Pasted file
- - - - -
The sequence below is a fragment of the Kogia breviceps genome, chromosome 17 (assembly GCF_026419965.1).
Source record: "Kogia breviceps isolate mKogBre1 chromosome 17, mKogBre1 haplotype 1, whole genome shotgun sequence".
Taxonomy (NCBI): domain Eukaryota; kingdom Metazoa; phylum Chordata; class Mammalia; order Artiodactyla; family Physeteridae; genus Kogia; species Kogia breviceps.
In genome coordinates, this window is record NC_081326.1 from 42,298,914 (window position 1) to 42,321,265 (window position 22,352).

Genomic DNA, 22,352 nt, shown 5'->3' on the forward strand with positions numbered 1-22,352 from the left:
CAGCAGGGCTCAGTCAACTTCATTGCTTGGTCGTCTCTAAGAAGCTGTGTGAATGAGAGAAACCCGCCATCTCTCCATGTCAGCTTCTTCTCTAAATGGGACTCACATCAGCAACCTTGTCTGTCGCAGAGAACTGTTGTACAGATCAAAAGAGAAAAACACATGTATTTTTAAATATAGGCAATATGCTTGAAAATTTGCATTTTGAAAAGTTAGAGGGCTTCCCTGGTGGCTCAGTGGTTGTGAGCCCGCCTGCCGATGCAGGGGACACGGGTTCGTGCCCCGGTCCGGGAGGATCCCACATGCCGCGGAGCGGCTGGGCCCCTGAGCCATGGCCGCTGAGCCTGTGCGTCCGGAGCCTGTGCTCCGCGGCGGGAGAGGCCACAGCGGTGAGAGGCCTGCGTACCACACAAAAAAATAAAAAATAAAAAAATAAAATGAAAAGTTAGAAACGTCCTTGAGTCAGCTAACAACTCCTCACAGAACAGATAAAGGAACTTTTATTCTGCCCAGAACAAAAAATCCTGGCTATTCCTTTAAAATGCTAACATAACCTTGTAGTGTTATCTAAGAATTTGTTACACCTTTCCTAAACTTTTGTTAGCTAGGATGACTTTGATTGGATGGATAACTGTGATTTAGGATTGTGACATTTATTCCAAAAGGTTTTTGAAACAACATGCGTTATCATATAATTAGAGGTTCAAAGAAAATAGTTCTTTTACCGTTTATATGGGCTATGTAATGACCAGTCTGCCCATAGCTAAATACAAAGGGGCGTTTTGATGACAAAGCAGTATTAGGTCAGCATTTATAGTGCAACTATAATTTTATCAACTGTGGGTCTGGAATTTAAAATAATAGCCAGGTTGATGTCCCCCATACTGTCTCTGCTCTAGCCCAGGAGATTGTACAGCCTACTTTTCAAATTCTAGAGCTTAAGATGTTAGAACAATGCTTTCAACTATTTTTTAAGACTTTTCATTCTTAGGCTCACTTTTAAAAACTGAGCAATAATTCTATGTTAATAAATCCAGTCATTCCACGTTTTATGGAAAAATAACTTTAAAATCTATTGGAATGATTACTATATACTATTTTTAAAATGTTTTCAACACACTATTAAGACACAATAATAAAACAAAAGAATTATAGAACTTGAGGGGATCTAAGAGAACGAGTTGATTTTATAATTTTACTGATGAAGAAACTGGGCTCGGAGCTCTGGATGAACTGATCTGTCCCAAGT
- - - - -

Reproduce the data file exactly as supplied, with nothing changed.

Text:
The sequence below is a fragment of the Kogia breviceps genome, chromosome 17 (assembly GCF_026419965.1).
Source record: "Kogia breviceps isolate mKogBre1 chromosome 17, mKogBre1 haplotype 1, whole genome shotgun sequence".
Taxonomy (NCBI): domain Eukaryota; kingdom Metazoa; phylum Chordata; class Mammalia; order Artiodactyla; family Physeteridae; genus Kogia; species Kogia breviceps.
In genome coordinates, this window is record NC_081326.1 from 42,298,914 (window position 1) to 42,321,265 (window position 22,352).

Genomic DNA, 22,352 nt, shown 5'->3' on the forward strand with positions numbered 1-22,352 from the left:
CAGCAGGGCTCAGTCAACTTCATTGCTTGGTCGTCTCTAAGAAGCTGTGTGAATGAGAGAAACCCGCCATCTCTCCATGTCAGCTTCTTCTCTAAATGGGACTCACATCAGCAACCTTGTCTGTCGCAGAGAACTGTTGTACAGATCAAAAGAGAAAAACACATGTATTTTTAAATATAGGCAATATGCTTGAAAATTTGCATTTTGAAAAGTTAGAGGGCTTCCCTGGTGGCTCAGTGGTTGTGAGCCCGCCTGCCGATGCAGGGGACACGGGTTCGTGCCCCGGTCCGGGAGGATCCCACATGCCGCGGAGCGGCTGGGCCCCTGAGCCATGGCCGCTGAGCCTGTGCGTCCGGAGCCTGTGCTCCGCGGCGGGAGAGGCCACAGCGGTGAGAGGCCTGCGTACCACACAAAAAAATAAAAAATAAAAAAATAAAATGAAAAGTTAGAAACGTCCTTGAGTCAGCTAACAACTCCTCACAGAACAGATAAAGGAACTTTTATTCTGCCCAGAACAAAAAATCCTGGCTATTCCTTTAAAATGCTAACATAACCTTGTAGTGTTATCTAAGAATTTGTTACACCTTTCCTAAACTTTTGTTAGCTAGGATGACTTTGATTGGATGGATAACTGTGATTTAGGATTGTGACATTTATTCCAAAAGGTTTTTGAAACAACATGCGTTATCATATAATTAGAGGTTCAAAGAAAATAGTTCTTTTACCGTTTATATGGGCTATGTAATGACCAGTCTGCCCATAGCTAAATACAAAGGGGCGTTTTGATGACAAAGCAGTATTAGGTCAGCATTTATAGTGCAACTATAATTTTATCAACTGTGGGTCTGGAATTTAAAATAATAGCCAGGTTGATGTCCCCCATACTGTCTCTGCTCTAGCCCAGGAGATTGTACAGCCTACTTTTCAAATTCTAGAGCTTAAGATGTTAGAACAATGCTTTCAACTATTTTTTAAGACTTTTCATTCTTAGGCTCACTTTTAAAAACTGAGCAATAATTCTATGTTAATAAATCCAGTCATTCCACGTTTTATGGAAAAATAACTTTAAAATCTATTGGAATGATTACTATATACTATTTTTAAAATGTTTTCAACACACTATTAAGACACAATAATAAAACAAAAGAATTATAGAACTTGAGGGGATCTAAGAGAACGAGTTGATTTTATAATTTTACTGATGAAGAAACTGGGCTCGGAGCTCTGGATGAACTGATCTGTCCCAAGT